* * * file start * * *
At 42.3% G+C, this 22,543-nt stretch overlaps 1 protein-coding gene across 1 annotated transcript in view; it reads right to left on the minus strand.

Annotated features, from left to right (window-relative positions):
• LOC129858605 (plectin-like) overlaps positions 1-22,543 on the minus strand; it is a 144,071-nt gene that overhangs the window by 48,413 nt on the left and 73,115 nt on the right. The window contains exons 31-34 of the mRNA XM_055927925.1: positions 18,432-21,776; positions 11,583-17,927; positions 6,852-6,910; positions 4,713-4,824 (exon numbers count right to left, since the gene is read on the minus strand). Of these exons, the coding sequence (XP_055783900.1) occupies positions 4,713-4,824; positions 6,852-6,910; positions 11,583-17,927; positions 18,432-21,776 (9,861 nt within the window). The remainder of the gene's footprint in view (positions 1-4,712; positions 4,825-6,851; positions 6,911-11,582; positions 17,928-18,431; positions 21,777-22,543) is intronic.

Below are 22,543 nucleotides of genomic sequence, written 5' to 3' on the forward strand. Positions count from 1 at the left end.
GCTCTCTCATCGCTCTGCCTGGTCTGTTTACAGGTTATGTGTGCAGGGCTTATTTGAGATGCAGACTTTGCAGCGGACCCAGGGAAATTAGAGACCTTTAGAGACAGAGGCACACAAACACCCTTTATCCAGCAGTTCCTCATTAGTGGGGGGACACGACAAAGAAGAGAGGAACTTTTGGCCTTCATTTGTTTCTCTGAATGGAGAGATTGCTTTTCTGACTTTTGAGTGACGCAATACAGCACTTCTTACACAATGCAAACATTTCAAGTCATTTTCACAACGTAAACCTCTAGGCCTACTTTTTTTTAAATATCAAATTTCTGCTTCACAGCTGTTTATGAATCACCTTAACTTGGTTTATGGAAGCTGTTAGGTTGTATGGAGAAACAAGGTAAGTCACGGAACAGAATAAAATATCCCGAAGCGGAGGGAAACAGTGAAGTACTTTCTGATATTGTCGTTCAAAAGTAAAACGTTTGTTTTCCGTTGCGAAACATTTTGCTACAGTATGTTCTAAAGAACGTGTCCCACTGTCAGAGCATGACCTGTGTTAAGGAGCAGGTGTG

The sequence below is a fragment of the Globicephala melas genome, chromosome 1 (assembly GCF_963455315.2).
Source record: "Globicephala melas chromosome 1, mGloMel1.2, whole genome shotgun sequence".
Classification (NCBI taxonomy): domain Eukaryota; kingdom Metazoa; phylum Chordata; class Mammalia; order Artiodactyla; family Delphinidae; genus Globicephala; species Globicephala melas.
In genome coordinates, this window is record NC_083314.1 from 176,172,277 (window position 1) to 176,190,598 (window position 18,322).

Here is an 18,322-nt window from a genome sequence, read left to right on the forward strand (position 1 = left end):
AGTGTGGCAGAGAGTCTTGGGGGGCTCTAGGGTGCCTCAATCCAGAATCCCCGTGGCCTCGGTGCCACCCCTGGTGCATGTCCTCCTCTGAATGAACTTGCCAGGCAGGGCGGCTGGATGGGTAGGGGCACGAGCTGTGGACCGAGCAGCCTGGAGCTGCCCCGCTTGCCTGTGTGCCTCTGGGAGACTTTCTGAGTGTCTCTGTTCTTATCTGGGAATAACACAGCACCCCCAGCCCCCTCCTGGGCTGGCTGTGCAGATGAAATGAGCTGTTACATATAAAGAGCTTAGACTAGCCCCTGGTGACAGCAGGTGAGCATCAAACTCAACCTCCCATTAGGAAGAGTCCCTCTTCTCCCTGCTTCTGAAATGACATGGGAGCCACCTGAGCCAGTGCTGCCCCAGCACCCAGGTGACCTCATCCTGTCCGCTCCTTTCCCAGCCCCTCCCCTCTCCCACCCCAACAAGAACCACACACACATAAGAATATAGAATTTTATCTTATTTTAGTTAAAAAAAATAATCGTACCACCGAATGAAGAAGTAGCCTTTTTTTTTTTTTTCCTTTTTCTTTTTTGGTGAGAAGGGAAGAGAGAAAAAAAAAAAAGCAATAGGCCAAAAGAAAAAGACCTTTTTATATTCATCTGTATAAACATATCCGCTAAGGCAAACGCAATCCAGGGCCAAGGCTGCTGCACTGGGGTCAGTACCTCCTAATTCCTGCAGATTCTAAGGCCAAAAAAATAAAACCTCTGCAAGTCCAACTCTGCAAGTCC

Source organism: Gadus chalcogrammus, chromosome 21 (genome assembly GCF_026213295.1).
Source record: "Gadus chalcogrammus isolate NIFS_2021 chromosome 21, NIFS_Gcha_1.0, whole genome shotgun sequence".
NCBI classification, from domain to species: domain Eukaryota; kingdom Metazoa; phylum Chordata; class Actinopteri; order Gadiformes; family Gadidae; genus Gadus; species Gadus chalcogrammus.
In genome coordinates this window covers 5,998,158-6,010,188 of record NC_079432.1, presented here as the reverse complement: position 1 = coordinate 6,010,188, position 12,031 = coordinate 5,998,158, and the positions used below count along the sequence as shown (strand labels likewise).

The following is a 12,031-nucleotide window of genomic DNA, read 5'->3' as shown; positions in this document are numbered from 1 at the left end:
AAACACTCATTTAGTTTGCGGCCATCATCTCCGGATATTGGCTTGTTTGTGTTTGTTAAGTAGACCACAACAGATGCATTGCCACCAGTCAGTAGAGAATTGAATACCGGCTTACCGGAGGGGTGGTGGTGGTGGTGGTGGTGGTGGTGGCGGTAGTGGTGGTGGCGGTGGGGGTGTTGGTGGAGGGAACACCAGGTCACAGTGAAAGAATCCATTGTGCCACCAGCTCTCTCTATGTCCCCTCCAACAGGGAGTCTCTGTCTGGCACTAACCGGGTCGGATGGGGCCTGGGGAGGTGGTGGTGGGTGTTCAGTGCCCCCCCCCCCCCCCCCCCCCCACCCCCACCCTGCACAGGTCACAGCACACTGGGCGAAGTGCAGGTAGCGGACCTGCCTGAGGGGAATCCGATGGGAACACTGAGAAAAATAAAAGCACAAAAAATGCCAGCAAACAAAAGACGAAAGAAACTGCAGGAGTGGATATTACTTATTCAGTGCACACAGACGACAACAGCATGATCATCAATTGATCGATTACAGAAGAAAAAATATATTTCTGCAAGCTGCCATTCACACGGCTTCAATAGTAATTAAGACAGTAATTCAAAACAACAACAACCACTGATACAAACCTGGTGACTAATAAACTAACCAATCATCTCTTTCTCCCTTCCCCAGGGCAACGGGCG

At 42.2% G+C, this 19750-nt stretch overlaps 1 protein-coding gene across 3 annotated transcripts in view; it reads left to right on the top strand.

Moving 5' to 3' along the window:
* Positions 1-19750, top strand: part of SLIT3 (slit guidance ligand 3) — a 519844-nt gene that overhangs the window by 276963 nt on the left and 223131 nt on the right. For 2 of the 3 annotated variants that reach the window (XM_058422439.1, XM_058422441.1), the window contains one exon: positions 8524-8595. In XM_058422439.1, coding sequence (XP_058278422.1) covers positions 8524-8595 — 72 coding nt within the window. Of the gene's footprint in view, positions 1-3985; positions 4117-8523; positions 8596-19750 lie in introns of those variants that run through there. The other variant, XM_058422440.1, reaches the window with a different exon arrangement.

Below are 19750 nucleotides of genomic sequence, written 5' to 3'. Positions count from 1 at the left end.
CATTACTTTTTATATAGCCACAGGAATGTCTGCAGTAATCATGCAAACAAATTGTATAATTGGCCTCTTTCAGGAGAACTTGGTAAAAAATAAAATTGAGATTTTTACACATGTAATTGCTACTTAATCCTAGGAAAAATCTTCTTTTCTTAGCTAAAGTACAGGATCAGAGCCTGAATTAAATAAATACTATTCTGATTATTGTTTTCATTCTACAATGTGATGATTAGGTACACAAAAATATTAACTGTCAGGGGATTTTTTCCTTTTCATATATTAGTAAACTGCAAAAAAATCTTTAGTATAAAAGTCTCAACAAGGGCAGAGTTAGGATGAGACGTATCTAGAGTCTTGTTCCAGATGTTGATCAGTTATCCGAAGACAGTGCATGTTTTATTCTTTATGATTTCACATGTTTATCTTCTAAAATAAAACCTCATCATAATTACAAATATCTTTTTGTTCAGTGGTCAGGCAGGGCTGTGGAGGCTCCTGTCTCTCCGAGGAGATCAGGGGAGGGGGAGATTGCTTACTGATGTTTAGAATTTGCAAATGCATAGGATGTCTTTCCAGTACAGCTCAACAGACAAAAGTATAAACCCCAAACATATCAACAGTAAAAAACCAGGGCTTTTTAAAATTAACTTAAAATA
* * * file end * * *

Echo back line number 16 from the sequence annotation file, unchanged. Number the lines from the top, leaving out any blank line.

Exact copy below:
The following is a 12,031-nucleotide window of genomic DNA, read 5'->3' as shown; positions in this document are numbered from 1 at the left end: